A Turkish soccer referee forced from his job for being gay revealed his identity on national television Saturday in a plea for tolerance. While homosexuality is not illegal in Turkey, there are no nondiscrimination laws for sexual orientation and moves are afoot to ban LGBT groups.
Halil İbrahim Dinçdağ, 33, was forced from his job as referee after he was excused from his compulsory military service when he was listed as gay in a medical report. Gays are barred from serving in the Turkish military. Anyone who can't perform their military duties for medical reasons is not allowed to be a referee.
"Please stand tall against the unfairness against you, whenever something wrong is happening," he said on TV after his identity was revealed . "Say that it is wrong. Say what is right for you."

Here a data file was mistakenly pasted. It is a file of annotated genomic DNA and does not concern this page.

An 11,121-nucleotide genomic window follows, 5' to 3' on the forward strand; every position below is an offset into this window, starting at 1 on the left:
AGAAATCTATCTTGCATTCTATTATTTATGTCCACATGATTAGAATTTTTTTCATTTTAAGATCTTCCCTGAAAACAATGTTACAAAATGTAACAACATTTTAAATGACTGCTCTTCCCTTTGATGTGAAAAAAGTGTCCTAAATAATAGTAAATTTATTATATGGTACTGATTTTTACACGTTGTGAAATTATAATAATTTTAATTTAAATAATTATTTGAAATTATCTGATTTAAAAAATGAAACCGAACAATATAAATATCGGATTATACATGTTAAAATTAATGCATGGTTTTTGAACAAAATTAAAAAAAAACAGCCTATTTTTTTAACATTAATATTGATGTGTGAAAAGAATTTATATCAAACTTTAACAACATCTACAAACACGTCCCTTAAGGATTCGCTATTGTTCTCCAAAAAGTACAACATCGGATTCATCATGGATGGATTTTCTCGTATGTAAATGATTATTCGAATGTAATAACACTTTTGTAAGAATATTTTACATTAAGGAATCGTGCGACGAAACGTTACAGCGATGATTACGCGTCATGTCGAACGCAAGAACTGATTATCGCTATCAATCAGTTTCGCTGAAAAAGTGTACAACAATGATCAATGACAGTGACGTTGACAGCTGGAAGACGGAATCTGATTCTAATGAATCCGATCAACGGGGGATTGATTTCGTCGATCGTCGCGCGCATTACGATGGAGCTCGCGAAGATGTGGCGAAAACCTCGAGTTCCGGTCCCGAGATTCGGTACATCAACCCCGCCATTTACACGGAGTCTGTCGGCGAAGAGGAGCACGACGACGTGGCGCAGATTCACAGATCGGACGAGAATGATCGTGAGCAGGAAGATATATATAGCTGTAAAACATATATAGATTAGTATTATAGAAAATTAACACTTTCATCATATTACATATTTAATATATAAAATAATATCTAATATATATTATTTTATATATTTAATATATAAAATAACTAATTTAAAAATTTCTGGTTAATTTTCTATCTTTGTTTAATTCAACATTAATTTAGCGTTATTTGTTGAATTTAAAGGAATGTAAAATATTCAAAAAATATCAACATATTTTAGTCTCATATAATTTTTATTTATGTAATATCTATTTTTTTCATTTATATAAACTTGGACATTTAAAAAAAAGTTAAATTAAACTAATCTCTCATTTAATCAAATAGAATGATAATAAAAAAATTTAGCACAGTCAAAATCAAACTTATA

Dinçdağ said he will continue a legal fight to get his job back. Having openly gay officials and referees in any sport in the U.S. is still virtually unheard of, so it takes some balls to go public in a place like Turkey, where the conservative Islamic culture has made it hard for gays and lesbians to get any rights or public recognition and where anti-gay violence is on the rise,